Women In Colonial Georgia

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The colonial period in Georgia relied on the extraneous efforts of colonization. Many of its grand stories rest upon the men of the era whom sacrifice and prevail through these experiences. Although these stories embark on reminisce of accomplishments that embellish within our history books, yet the question is left unanswered on the women. While researching information on colonial period within the plantation in Georgia, I found the topic of colonial women interesting. I wanted my topic to be on a particular individual that covers the whole dynamics of women in the colonial era as well as a story of such sacrifice. The individual that I chose for my research paper was Mary Musgrove. I found several sources that lead me to orchestrate an argument…show more content…
The tasks that women and men share are complementary, for the leading goal to remain stability within a family. The colonial period endured vast traveling those women migrated and settled with their families in hopes to start a new life. A plethora of these women ranges from English, Salzburger, German, Scots, Africans and even Native Americans. Since the cultural of Native Americans in colonial period was overlooked, their role served an additional introduction of the colonial government. European colonists were shocked that Native American Indian women took on active roles within their families and community. It served only few limits but it was achievable. As a Creek, the membership of a tribe was decided upon the mother. This culture supports a matrilineal culture where Mary Musgrove belonged to her mother’s line; therefore, her father considered as a relative by marriage and not a blood relative. Mary’s mother was closely related to Coweta’s chiefs, granting her by birthright a privileged place in Coweta’s…show more content…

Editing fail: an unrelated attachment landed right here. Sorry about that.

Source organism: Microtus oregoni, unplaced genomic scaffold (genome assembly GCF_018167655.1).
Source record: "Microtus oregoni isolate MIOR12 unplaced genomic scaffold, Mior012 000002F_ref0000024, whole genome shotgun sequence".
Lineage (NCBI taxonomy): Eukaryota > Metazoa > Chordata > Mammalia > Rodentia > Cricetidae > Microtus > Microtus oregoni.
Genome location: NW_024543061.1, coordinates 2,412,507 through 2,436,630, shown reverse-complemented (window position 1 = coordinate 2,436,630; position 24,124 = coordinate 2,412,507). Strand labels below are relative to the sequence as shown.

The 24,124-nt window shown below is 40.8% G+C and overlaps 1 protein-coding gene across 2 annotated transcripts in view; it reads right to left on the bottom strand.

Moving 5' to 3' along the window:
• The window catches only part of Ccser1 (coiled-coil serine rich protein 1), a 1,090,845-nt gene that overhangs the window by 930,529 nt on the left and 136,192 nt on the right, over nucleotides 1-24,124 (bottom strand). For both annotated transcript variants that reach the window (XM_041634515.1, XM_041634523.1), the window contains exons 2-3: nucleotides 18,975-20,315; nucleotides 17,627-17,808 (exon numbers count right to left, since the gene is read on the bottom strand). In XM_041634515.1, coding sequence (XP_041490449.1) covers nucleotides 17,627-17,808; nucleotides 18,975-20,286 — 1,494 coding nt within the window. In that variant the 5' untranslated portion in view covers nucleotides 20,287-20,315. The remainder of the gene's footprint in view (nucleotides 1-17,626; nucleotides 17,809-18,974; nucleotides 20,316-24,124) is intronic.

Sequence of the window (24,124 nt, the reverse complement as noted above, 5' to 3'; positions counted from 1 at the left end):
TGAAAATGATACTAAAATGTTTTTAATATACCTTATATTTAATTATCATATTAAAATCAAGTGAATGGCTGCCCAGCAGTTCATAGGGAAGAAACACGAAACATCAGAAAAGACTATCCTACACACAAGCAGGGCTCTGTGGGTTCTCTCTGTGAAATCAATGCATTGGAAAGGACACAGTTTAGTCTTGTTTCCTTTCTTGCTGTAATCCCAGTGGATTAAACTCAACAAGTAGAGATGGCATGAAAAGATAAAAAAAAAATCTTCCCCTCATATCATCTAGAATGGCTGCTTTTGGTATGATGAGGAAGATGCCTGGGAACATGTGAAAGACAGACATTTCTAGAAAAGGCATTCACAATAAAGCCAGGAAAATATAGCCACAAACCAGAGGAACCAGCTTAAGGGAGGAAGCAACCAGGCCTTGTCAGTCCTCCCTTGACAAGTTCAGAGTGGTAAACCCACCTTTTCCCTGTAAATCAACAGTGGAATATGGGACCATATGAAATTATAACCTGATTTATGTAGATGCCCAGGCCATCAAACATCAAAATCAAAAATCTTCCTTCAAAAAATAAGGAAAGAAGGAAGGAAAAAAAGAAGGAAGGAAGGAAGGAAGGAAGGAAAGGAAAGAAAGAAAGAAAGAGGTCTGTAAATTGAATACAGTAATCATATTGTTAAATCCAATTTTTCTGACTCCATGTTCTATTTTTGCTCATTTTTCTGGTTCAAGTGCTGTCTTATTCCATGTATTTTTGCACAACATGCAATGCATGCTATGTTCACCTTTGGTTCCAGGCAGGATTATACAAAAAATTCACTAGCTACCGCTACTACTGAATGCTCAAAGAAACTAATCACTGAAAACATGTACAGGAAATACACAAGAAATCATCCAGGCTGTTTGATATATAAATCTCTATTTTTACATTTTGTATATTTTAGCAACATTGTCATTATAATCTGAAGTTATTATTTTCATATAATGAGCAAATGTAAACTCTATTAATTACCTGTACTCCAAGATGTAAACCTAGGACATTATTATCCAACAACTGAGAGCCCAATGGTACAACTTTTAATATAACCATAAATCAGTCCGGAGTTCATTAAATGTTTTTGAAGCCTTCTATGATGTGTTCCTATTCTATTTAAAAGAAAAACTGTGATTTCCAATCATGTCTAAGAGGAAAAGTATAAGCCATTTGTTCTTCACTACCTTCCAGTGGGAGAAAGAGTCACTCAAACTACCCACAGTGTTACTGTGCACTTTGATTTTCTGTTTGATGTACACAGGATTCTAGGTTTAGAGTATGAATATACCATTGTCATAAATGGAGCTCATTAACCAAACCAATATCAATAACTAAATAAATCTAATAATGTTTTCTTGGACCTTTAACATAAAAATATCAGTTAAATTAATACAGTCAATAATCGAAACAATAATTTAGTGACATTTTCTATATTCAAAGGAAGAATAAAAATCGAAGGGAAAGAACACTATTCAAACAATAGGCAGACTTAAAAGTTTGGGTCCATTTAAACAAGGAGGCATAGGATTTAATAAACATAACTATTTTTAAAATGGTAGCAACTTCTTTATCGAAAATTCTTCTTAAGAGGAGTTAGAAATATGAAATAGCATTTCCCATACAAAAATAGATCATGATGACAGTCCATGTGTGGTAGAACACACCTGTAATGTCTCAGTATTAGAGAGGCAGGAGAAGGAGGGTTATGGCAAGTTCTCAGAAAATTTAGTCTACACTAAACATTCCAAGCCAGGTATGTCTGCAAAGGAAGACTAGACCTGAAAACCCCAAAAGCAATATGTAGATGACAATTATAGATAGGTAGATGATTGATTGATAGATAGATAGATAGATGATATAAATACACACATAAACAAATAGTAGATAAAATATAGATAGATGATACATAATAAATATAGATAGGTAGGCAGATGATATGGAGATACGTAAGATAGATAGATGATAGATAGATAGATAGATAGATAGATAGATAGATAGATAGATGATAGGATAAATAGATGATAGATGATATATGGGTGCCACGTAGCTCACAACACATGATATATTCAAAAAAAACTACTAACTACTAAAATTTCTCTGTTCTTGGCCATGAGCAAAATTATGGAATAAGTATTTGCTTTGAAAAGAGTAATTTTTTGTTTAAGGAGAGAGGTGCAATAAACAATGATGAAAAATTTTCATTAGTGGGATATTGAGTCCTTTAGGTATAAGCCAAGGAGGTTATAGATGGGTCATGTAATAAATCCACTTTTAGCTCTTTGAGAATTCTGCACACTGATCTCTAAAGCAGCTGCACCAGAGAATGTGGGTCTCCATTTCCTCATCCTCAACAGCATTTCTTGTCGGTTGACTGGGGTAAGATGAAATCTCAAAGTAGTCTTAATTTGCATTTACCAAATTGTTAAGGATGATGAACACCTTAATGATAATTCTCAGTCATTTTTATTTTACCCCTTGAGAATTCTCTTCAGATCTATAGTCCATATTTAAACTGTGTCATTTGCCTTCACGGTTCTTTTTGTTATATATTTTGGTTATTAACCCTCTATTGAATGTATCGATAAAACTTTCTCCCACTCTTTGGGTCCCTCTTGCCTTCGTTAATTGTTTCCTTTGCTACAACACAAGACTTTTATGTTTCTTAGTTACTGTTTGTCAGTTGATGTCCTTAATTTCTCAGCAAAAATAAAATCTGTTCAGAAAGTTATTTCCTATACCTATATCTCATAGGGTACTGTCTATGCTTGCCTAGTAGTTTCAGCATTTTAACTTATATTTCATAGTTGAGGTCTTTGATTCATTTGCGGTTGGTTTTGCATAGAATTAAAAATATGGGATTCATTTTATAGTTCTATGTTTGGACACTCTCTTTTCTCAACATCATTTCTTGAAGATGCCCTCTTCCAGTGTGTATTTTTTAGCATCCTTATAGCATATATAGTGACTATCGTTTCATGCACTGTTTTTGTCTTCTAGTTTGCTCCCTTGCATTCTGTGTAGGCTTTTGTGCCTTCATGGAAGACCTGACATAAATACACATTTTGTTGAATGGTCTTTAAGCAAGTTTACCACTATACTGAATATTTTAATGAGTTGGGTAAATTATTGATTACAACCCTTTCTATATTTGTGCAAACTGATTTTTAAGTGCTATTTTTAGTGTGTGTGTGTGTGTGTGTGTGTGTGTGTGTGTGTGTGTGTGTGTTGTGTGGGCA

She married the Reverend Thomas Bosomworth. His cultural skills proved that they would were a powerful combination. They hosted Creek and American visitors. They both mediated conflict between the Indians and the colonist once again. They set a new trading post at the Forks, while Thomas brought over six African slaves with him to the new post. Oglethorpe left Georgia and returned to London with unfulfilled promises for Mary. Oglethorpe relied heavily on Mary to keep the Creek leaders allied with the English interest but the leaders who supported him didn’t trust her, in part because she was a woman. Remaining of this question ponders on the how did Mary Musgrove’s action impact Georgia? In spite of their personal reasons of Mary, the English colonial officials still need her help. Mary Musgrove identified herself to the British colonial authorities as the head of the Creek Nation. She reminded the British that in her Creek culture, her inheritance lies through her maternal line. Her royalty came from her mother and her English side came from her father. She will remain as a queen to the Creek although the British refused to recognize that a woman could have political

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